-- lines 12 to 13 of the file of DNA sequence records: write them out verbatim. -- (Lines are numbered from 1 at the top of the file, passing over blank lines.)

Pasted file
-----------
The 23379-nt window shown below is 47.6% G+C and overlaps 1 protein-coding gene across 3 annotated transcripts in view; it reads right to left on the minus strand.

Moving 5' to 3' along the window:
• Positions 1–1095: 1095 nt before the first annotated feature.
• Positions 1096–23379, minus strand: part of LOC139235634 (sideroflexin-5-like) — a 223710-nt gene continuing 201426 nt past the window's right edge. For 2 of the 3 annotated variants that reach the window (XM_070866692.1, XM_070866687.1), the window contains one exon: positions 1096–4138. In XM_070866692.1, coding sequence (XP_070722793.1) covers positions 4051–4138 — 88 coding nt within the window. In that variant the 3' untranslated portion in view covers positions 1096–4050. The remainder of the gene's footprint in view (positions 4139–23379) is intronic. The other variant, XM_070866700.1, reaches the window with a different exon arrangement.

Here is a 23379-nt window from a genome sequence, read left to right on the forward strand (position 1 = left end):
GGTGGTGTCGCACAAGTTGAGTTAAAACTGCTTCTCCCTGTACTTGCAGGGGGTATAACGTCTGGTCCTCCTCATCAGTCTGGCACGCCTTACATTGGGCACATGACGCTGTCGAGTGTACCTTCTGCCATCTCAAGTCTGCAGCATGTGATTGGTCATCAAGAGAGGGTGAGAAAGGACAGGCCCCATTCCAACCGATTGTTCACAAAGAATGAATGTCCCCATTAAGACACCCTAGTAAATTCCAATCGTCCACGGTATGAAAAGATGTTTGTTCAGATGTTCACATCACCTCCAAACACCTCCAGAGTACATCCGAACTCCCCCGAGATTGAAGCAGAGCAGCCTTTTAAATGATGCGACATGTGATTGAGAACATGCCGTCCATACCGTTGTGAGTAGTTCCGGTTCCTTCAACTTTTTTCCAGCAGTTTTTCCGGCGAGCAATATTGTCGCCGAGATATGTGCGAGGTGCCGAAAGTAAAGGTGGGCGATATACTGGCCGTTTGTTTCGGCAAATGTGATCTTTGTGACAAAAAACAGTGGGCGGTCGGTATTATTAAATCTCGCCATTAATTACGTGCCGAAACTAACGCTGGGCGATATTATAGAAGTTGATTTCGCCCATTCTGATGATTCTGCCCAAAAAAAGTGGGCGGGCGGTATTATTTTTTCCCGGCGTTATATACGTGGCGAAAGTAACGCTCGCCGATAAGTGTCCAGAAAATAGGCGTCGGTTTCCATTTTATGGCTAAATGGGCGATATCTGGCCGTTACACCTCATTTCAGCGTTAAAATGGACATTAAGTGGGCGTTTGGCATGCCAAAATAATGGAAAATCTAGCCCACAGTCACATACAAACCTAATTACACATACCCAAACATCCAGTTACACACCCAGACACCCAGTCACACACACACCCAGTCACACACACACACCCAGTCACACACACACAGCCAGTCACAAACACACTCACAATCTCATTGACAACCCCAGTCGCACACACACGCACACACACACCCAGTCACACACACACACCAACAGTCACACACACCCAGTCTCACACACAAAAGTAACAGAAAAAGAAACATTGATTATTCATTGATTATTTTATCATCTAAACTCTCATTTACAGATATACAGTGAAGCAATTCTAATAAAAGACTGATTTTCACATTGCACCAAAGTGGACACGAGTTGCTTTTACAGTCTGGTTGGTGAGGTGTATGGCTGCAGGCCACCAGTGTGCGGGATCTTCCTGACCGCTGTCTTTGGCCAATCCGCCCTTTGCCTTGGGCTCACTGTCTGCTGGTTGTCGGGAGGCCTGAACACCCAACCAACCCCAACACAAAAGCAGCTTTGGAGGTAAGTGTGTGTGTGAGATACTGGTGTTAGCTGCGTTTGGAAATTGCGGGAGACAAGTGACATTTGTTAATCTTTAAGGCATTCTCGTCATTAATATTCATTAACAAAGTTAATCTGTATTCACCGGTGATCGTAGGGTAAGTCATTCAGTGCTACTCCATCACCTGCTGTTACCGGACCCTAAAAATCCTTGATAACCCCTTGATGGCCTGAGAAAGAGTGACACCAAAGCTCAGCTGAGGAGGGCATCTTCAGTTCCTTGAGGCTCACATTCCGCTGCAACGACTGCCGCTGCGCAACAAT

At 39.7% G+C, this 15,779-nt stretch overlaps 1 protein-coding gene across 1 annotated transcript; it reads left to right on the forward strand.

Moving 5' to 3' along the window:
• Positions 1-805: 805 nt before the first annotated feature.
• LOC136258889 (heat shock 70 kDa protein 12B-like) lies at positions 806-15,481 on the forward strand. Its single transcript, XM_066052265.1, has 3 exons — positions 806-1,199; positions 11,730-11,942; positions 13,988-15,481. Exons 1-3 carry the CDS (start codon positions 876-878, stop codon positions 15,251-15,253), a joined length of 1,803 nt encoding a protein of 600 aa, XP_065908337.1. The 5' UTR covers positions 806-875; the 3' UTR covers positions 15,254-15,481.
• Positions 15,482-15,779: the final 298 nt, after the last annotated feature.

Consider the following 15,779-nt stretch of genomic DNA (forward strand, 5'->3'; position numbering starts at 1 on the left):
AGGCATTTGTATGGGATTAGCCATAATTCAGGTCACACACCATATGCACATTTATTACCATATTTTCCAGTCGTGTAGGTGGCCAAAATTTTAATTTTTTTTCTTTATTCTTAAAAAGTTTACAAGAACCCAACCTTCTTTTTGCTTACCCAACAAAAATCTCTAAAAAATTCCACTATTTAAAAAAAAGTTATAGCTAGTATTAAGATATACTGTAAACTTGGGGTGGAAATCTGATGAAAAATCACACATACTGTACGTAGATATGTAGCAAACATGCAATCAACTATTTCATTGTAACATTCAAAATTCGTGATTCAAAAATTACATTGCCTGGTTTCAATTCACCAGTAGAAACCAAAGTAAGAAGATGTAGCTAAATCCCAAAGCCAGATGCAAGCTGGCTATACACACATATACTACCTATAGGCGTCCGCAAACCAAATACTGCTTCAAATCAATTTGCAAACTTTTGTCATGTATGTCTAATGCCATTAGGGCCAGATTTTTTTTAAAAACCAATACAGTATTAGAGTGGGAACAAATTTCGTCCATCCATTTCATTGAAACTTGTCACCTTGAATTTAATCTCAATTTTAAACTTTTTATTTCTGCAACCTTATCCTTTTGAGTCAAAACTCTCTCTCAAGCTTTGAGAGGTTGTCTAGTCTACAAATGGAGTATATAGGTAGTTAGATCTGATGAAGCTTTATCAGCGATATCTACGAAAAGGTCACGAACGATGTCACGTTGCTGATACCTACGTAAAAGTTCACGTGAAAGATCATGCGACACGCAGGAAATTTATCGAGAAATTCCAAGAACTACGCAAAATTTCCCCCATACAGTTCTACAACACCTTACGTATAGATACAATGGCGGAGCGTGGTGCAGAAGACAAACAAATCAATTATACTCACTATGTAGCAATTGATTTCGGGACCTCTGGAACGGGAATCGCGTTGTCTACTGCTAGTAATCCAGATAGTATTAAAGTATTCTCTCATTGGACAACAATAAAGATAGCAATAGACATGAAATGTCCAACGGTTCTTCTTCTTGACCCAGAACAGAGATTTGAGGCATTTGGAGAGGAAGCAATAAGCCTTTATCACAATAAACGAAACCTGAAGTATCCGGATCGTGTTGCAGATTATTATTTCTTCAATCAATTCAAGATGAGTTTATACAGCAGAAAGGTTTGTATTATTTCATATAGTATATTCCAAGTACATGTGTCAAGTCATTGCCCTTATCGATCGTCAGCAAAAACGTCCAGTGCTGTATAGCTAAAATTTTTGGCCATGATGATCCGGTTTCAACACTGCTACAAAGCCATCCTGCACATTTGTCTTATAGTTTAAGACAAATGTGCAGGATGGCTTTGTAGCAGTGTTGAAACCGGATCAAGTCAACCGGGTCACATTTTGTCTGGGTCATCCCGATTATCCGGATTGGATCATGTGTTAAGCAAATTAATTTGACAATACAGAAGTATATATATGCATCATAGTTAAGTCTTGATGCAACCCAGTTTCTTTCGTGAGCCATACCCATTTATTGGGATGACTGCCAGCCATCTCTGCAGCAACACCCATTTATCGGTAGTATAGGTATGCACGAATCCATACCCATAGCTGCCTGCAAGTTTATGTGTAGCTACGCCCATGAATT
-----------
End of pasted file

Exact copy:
Consider the following 15,779-nt stretch of genomic DNA (forward strand, 5'->3'; position numbering starts at 1 on the left):
AGGCATTTGTATGGGATTAGCCATAATTCAGGTCACACACCATATGCACATTTATTACCATATTTTCCAGTCGTGTAGGTGGCCAAAATTTTAATTTTTTTTCTTTATTCTTAAAAAGTTTACAAGAACCCAACCTTCTTTTTGCTTACCCAACAAAAATCTCTAAAAAATTCCACTATTTAAAAAAAAGTTATAGCTAGTATTAAGATATACTGTAAACTTGGGGTGGAAATCTGATGAAAAATCACACATACTGTACGTAGATATGTAGCAAACATGCAATCAACTATTTCATTGTAACATTCAAAATTCGTGATTCAAAAATTACATTGCCTGGTTTCAATTCACCAGTAGAAACCAAAGTAAGAAGATGTAGCTAAATCCCAAAGCCAGATGCAAGCTGGCTATACACACATATACTACCTATAGGCGTCCGCAAACCAAATACTGCTTCAAATCAATTTGCAAACTTTTGTCATGTATGTCTAATGCCATTAGGGCCAGATTTTTTTTAAAAACCAATACAGTATTAGAGTGGGAACAAATTTCGTCCATCCATTTCATTGAAACTTGTCACCTTGAATTTAATCTCAATTTTAAACTTTTTATTTCTGCAACCTTATCCTTTTGAGTCAAAACTCTCTCTCAAGCTTTGAGAGGTTGTCTAGTCTACAAATGGAGTATATAGGTAGTTAGATCTGATGAAGCTTTATCAGCGATATCTACGAAAAGGTCACGAACGATGTCACGTTGCTGATACCTACGTAAAAGTTCACGTGAAAGATCATGCGACACGCAGGAAATTTATCGAGAAATTCCAAGAACTACGCAAAATTTCCCCCATACAGTTCTACAACACCTTACGTATAGATACAATGGCGGAGCGTGGTGCAGAAGACAAACAAATCAATTATACTCACTATGTAGCAATTGATTTCGGGACCTCTGGAACGGGAATCGCGTTGTCTACTGCTAGTAATCCAGATAGTATTAAAGTATTCTCTCATTGGACAACAATAAAGATAGCAATAGACATGAAATGTCCAACGGTTCTTCTTCTTGACCCAGAACAGAGATTTGAGGCATTTGGAGAGGAAGCAATAAGCCTTTATCACAATAAACGAAACCTGAAGTATCCGGATCGTGTTGCAGATTATTATTTCTTCAATCAATTCAAGATGAGTTTATACAGCAGAAAGGTTTGTATTATTTCATATAGTATATTCCAAGTACATGTGTCAAGTCATTGCCCTTATCGATCGTCAGCAAAAACGTCCAGTGCTGTATAGCTAAAATTTTTGGCCATGATGATCCGGTTTCAACACTGCTACAAAGCCATCCTGCACATTTGTCTTATAGTTTAAGACAAATGTGCAGGATGGCTTTGTAGCAGTGTTGAAACCGGATCAAGTCAACCGGGTCACATTTTGTCTGGGTCATCCCGATTATCCGGATTGGATCATGTGTTAAGCAAATTAATTTGACAATACAGAAGTATATATATGCATCATAGTTAAGTCTTGATGCAACCCAGTTTCTTTCGTGAGCCATACCCATTTATTGGGATGACTGCCAGCCATCTCTGCAGCAACACCCATTTATCGGTAGTATAGGTATGCACGAATCCATACCCATAGCTGCCTGCAAGTTTATGTGTAGCTACGCCCATGAATT